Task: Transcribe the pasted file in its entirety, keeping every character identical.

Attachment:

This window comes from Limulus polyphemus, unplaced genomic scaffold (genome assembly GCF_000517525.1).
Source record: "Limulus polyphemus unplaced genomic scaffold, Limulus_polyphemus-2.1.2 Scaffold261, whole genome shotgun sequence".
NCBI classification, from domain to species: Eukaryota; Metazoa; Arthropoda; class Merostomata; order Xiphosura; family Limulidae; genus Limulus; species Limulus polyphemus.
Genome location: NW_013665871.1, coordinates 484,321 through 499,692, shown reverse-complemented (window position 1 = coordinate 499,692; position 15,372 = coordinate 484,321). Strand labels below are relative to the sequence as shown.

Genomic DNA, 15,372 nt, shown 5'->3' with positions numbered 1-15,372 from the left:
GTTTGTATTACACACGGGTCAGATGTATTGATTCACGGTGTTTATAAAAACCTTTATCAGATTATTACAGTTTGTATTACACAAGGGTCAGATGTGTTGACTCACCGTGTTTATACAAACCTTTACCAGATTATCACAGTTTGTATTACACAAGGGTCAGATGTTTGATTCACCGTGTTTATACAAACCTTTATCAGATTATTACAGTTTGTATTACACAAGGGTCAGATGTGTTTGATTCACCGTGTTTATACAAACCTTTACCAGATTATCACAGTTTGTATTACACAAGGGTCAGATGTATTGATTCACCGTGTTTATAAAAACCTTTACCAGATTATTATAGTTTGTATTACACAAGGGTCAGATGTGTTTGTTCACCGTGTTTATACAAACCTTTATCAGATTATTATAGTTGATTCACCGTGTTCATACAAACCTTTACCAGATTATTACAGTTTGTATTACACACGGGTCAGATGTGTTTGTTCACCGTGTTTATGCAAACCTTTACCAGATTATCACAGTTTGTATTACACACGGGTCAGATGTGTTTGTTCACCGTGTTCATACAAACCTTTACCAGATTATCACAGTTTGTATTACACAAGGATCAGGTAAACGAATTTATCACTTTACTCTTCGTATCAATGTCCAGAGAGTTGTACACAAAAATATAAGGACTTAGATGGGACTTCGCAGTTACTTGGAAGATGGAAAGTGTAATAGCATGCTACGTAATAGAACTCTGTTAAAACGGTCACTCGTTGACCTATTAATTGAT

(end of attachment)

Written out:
This window comes from Limulus polyphemus, unplaced genomic scaffold (genome assembly GCF_000517525.1).
Source record: "Limulus polyphemus unplaced genomic scaffold, Limulus_polyphemus-2.1.2 Scaffold261, whole genome shotgun sequence".
NCBI classification, from domain to species: Eukaryota; Metazoa; Arthropoda; class Merostomata; order Xiphosura; family Limulidae; genus Limulus; species Limulus polyphemus.
Genome location: NW_013665871.1, coordinates 484,321 through 499,692, shown reverse-complemented (window position 1 = coordinate 499,692; position 15,372 = coordinate 484,321). Strand labels below are relative to the sequence as shown.

Genomic DNA, 15,372 nt, shown 5'->3' with positions numbered 1-15,372 from the left:
GTTTGTATTACACACGGGTCAGATGTATTGATTCACGGTGTTTATAAAAACCTTTATCAGATTATTACAGTTTGTATTACACAAGGGTCAGATGTGTTGACTCACCGTGTTTATACAAACCTTTACCAGATTATCACAGTTTGTATTACACAAGGGTCAGATGTTTGATTCACCGTGTTTATACAAACCTTTATCAGATTATTACAGTTTGTATTACACAAGGGTCAGATGTGTTTGATTCACCGTGTTTATACAAACCTTTACCAGATTATCACAGTTTGTATTACACAAGGGTCAGATGTATTGATTCACCGTGTTTATAAAAACCTTTACCAGATTATTATAGTTTGTATTACACAAGGGTCAGATGTGTTTGTTCACCGTGTTTATACAAACCTTTATCAGATTATTATAGTTGATTCACCGTGTTCATACAAACCTTTACCAGATTATTACAGTTTGTATTACACACGGGTCAGATGTGTTTGTTCACCGTGTTTATGCAAACCTTTACCAGATTATCACAGTTTGTATTACACACGGGTCAGATGTGTTTGTTCACCGTGTTCATACAAACCTTTACCAGATTATCACAGTTTGTATTACACAAGGATCAGGTAAACGAATTTATCACTTTACTCTTCGTATCAATGTCCAGAGAGTTGTACACAAAAATATAAGGACTTAGATGGGACTTCGCAGTTACTTGGAAGATGGAAAGTGTAATAGCATGCTACGTAATAGAACTCTGTTAAAACGGTCACTCGTTGACCTATTAATTGAT